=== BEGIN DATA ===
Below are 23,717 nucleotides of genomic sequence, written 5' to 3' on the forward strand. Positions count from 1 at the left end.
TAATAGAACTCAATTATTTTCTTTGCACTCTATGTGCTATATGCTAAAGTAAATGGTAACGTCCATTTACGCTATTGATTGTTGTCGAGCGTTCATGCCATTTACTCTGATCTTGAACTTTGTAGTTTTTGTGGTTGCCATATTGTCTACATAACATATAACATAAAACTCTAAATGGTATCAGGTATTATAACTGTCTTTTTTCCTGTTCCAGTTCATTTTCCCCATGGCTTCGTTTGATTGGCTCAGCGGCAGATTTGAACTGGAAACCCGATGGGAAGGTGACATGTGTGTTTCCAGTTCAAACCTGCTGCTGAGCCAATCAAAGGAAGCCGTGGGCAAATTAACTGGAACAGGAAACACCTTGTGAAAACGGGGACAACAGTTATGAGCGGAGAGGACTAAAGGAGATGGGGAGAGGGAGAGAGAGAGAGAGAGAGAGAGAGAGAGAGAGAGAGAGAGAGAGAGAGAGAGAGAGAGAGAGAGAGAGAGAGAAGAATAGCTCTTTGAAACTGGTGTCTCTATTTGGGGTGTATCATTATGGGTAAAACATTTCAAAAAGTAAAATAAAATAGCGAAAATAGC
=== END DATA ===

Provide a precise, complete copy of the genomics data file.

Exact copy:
Below are 23,717 nucleotides of genomic sequence, written 5' to 3' on the forward strand. Positions count from 1 at the left end.
TAATAGAACTCAATTATTTTCTTTGCACTCTATGTGCTATATGCTAAAGTAAATGGTAACGTCCATTTACGCTATTGATTGTTGTCGAGCGTTCATGCCATTTACTCTGATCTTGAACTTTGTAGTTTTTGTGGTTGCCATATTGTCTACATAACATATAACATAAAACTCTAAATGGTATCAGGTATTATAACTGTCTTTTTTCCTGTTCCAGTTCATTTTCCCCATGGCTTCGTTTGATTGGCTCAGCGGCAGATTTGAACTGGAAACCCGATGGGAAGGTGACATGTGTGTTTCCAGTTCAAACCTGCTGCTGAGCCAATCAAAGGAAGCCGTGGGCAAATTAACTGGAACAGGAAACACCTTGTGAAAACGGGGACAACAGTTATGAGCGGAGAGGACTAAAGGAGATGGGGAGAGGGAGAGAGAGAGAGAGAGAGAGAGAGAGAGAGAGAGAGAGAGAGAGAGAGAGAGAGAGAGAGAGAGAGAGAGAGAAGAATAGCTCTTTGAAACTGGTGTCTCTATTTGGGGTGTATCATTATGGGTAAAACATTTCAAAAAGTAAAATAAAATAGCGAAAATAGC